Brute force away, it's much faster than you think.
Here are some back-of-the-envelope numbers:
First of all, given a band of 30 digits, there aren't going to be very many ways to choose a spot where all 9 digits are unique. But let's assume there are 30.
Adding a second such strip, and checking the sudoku squares constraint, the first digit will fit with 6/9 probability, the next one with 5/8, and the third with 4/7, so you have about one in four chance of matching the first square. Out of the 30 possible second strip positions, this leaves about 8, out of which there is a slim chance that any one will satisfy the squares constraints. Let's say that one always will. (EDIT: turns out there is exactly a 1 in 30 chance of a random valid sudoku row satisfying the square constraint with another random valid sudoku row, so our estimate was way too accurate for this kind of calculation.)
So, after the second band, we have performed about 900 checks, and we have about 30 candidates left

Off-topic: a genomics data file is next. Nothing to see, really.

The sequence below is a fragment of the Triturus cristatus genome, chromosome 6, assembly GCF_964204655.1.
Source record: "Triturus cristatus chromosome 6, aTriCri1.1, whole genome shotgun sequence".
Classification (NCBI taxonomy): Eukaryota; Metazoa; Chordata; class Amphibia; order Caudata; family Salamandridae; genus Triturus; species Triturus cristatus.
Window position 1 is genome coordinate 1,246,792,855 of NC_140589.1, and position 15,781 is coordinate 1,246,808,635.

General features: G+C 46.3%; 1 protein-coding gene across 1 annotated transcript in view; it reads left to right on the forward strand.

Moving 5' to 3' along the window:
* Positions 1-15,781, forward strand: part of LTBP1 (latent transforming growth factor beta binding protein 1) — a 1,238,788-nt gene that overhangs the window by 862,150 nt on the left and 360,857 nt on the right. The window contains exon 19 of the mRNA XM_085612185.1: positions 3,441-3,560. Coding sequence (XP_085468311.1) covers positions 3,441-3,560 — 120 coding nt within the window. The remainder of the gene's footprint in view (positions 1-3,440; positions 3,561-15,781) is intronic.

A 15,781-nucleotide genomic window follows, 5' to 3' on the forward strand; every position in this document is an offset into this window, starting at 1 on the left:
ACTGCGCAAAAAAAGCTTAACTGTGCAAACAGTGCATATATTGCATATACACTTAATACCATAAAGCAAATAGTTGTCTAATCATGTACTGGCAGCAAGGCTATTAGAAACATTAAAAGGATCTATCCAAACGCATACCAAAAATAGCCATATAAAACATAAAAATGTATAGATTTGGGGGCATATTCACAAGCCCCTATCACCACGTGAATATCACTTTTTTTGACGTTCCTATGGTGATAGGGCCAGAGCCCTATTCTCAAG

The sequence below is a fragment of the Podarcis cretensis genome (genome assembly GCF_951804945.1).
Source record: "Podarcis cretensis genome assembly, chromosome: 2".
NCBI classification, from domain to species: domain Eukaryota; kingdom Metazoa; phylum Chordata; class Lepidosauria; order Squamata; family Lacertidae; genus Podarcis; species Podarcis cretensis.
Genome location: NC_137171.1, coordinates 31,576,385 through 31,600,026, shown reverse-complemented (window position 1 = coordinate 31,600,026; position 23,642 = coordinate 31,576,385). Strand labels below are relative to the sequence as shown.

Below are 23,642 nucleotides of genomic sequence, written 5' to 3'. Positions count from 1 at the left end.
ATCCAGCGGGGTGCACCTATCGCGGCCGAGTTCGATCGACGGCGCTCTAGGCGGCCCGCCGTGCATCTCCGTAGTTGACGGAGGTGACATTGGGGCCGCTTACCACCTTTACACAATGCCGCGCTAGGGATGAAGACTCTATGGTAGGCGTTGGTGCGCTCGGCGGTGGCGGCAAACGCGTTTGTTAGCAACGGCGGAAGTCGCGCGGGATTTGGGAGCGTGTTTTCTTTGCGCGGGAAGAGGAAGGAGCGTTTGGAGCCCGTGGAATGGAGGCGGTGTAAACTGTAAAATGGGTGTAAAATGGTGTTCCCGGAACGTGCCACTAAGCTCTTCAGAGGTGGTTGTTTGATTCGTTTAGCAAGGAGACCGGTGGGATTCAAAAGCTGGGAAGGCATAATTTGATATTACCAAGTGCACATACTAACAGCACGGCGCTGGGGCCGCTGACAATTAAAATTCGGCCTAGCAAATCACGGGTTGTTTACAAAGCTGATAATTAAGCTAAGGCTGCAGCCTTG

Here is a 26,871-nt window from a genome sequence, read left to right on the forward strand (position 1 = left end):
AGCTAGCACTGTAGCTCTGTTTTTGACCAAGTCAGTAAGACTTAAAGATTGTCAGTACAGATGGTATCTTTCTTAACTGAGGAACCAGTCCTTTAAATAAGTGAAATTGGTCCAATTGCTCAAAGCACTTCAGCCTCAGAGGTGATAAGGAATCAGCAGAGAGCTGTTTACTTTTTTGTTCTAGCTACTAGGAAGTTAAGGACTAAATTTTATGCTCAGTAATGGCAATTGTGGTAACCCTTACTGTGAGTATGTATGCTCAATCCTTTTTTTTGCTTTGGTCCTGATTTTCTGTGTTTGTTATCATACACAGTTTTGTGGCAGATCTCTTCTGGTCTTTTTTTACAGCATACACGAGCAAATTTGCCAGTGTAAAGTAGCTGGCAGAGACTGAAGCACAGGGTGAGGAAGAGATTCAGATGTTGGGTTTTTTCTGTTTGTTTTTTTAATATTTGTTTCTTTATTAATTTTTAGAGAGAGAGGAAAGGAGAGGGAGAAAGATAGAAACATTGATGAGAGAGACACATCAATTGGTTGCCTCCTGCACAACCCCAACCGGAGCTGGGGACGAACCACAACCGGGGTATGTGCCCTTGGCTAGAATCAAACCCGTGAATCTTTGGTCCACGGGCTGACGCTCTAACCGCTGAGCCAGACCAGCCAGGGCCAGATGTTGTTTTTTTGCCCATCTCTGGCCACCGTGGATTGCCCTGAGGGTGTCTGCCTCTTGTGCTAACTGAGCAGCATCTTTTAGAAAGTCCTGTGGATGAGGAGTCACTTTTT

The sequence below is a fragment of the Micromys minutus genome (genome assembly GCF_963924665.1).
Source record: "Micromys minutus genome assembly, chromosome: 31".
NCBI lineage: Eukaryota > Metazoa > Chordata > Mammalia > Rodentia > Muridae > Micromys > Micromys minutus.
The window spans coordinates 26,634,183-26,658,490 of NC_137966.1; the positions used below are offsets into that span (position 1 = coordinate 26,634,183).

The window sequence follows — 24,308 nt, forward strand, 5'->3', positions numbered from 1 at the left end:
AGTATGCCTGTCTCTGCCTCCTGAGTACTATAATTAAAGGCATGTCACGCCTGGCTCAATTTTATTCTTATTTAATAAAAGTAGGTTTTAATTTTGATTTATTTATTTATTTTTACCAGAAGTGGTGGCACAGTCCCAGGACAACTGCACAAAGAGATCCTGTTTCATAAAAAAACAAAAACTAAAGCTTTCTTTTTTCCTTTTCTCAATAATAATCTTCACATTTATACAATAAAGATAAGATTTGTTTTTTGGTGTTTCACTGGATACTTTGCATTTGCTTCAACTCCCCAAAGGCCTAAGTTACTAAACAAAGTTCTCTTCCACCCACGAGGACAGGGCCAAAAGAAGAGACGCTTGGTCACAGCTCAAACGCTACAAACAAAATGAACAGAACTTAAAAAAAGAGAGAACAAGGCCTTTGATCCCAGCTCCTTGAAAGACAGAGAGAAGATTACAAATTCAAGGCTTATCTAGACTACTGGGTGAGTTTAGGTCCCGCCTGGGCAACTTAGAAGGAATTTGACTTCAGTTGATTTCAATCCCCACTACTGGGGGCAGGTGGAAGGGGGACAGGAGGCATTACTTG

Checking the square constraint for the third band then, it is pretty much guaranteed that no position will fit. Since each square has its three numbers dictated by the square constraint, there are exactly 216 possible rows among the 362880 (nine factorial) valid sudoku rows, and the probability of a random one fitting is therefore 1 in 1680. So the third band isn't really going to fit unless the bands are designed with that property in mind, but for argument's sake, let's say we find one such combination for each candidate anyway.
After the third band, we have performed about 1800 checks, and we are left with 30 plausible configurations, since we were extremely generous.
From then on, each digit will also have to be different from the three digits on the earlier bands, so the probability of finding a valid position for the next band is going to fall even faster. This means that adding more bands to the mix doesn't add exponentially many new positions to check, instead the number of plausible candidates will start to decrease after each additional band, no matter how generous we are.
From these numbers, it would seem that a brute force check should be easily doable in an hour or less; given enough caffeine, it should be possible even manually.